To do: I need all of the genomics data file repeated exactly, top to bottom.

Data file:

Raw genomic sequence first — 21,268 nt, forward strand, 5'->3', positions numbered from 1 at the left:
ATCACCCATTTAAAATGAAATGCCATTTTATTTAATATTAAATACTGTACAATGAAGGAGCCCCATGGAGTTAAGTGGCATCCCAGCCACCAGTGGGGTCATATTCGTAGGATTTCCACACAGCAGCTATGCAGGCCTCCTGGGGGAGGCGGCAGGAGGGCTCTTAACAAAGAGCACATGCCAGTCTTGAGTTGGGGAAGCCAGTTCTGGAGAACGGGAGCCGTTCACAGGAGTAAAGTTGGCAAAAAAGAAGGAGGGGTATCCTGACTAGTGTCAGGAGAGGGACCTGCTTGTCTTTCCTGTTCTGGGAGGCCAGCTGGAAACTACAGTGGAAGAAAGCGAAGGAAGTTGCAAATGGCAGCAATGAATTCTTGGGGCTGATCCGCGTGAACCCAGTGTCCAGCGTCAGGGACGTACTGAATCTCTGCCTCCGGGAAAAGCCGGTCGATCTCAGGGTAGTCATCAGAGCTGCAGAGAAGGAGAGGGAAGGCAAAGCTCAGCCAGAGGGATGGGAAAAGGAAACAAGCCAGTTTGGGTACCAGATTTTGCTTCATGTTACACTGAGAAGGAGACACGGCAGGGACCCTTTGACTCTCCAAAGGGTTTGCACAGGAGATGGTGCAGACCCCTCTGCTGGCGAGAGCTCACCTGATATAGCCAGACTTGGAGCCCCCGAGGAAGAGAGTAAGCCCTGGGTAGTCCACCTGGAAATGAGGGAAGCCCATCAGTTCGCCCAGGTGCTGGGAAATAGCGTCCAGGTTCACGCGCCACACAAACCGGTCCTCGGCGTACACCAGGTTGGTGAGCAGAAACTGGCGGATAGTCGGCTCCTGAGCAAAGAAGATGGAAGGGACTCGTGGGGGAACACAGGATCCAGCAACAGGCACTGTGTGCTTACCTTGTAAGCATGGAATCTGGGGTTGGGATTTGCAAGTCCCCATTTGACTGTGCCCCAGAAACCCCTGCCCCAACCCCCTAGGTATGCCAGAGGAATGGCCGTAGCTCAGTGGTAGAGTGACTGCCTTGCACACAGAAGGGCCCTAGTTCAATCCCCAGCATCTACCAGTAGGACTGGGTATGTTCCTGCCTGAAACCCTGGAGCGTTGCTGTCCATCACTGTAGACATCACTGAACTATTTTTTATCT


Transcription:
Raw genomic sequence first — 21,268 nt, forward strand, 5'->3', positions numbered from 1 at the left:
ATCACCCATTTAAAATGAAATGCCATTTTATTTAATATTAAATACTGTACAATGAAGGAGCCCCATGGAGTTAAGTGGCATCCCAGCCACCAGTGGGGTCATATTCGTAGGATTTCCACACAGCAGCTATGCAGGCCTCCTGGGGGAGGCGGCAGGAGGGCTCTTAACAAAGAGCACATGCCAGTCTTGAGTTGGGGAAGCCAGTTCTGGAGAACGGGAGCCGTTCACAGGAGTAAAGTTGGCAAAAAAGAAGGAGGGGTATCCTGACTAGTGTCAGGAGAGGGACCTGCTTGTCTTTCCTGTTCTGGGAGGCCAGCTGGAAACTACAGTGGAAGAAAGCGAAGGAAGTTGCAAATGGCAGCAATGAATTCTTGGGGCTGATCCGCGTGAACCCAGTGTCCAGCGTCAGGGACGTACTGAATCTCTGCCTCCGGGAAAAGCCGGTCGATCTCAGGGTAGTCATCAGAGCTGCAGAGAAGGAGAGGGAAGGCAAAGCTCAGCCAGAGGGATGGGAAAAGGAAACAAGCCAGTTTGGGTACCAGATTTTGCTTCATGTTACACTGAGAAGGAGACACGGCAGGGACCCTTTGACTCTCCAAAGGGTTTGCACAGGAGATGGTGCAGACCCCTCTGCTGGCGAGAGCTCACCTGATATAGCCAGACTTGGAGCCCCCGAGGAAGAGAGTAAGCCCTGGGTAGTCCACCTGGAAATGAGGGAAGCCCATCAGTTCGCCCAGGTGCTGGGAAATAGCGTCCAGGTTCACGCGCCACACAAACCGGTCCTCGGCGTACACCAGGTTGGTGAGCAGAAACTGGCGGATAGTCGGCTCCTGAGCAAAGAAGATGGAAGGGACTCGTGGGGGAACACAGGATCCAGCAACAGGCACTGTGTGCTTACCTTGTAAGCATGGAATCTGGGGTTGGGATTTGCAAGTCCCCATTTGACTGTGCCCCAGAAACCCCTGCCCCAACCCCCTAGGTATGCCAGAGGAATGGCCGTAGCTCAGTGGTAGAGTGACTGCCTTGCACACAGAAGGGCCCTAGTTCAATCCCCAGCATCTACCAGTAGGACTGGGTATGTTCCTGCCTGAAACCCTGGAGCGTTGCTGTCCATCACTGTAGACATCACTGAACTATTTTTTATCT